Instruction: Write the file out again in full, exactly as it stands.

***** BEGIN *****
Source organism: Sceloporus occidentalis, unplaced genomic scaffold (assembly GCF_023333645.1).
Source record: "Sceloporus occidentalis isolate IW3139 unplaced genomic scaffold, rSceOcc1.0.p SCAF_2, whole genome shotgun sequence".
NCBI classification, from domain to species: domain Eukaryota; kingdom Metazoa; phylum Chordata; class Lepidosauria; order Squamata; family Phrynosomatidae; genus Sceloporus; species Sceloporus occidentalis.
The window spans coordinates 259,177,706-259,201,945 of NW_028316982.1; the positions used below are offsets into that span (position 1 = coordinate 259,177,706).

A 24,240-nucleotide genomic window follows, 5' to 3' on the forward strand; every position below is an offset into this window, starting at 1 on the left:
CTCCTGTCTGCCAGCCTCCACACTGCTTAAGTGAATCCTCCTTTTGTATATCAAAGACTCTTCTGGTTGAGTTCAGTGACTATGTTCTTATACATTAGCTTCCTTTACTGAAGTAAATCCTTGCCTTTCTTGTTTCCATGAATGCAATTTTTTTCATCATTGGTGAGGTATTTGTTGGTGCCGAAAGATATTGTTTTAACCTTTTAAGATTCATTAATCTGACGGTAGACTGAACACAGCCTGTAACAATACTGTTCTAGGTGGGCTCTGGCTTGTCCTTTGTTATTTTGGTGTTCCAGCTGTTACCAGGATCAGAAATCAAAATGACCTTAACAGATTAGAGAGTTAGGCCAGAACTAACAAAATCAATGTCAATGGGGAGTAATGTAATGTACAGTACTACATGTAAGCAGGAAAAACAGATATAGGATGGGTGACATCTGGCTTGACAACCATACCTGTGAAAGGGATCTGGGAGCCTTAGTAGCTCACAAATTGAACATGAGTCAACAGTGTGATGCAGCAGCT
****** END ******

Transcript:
Source organism: Sceloporus occidentalis, unplaced genomic scaffold (assembly GCF_023333645.1).
Source record: "Sceloporus occidentalis isolate IW3139 unplaced genomic scaffold, rSceOcc1.0.p SCAF_2, whole genome shotgun sequence".
NCBI classification, from domain to species: domain Eukaryota; kingdom Metazoa; phylum Chordata; class Lepidosauria; order Squamata; family Phrynosomatidae; genus Sceloporus; species Sceloporus occidentalis.
The window spans coordinates 259,177,706-259,201,945 of NW_028316982.1; the positions used below are offsets into that span (position 1 = coordinate 259,177,706).

A 24,240-nucleotide genomic window follows, 5' to 3' on the forward strand; every position below is an offset into this window, starting at 1 on the left:
CTCCTGTCTGCCAGCCTCCACACTGCTTAAGTGAATCCTCCTTTTGTATATCAAAGACTCTTCTGGTTGAGTTCAGTGACTATGTTCTTATACATTAGCTTCCTTTACTGAAGTAAATCCTTGCCTTTCTTGTTTCCATGAATGCAATTTTTTTCATCATTGGTGAGGTATTTGTTGGTGCCGAAAGATATTGTTTTAACCTTTTAAGATTCATTAATCTGACGGTAGACTGAACACAGCCTGTAACAATACTGTTCTAGGTGGGCTCTGGCTTGTCCTTTGTTATTTTGGTGTTCCAGCTGTTACCAGGATCAGAAATCAAAATGACCTTAACAGATTAGAGAGTTAGGCCAGAACTAACAAAATCAATGTCAATGGGGAGTAATGTAATGTACAGTACTACATGTAAGCAGGAAAAACAGATATAGGATGGGTGACATCTGGCTTGACAACCATACCTGTGAAAGGGATCTGGGAGCCTTAGTAGCTCACAAATTGAACATGAGTCAACAGTGTGATGCAGCAGCT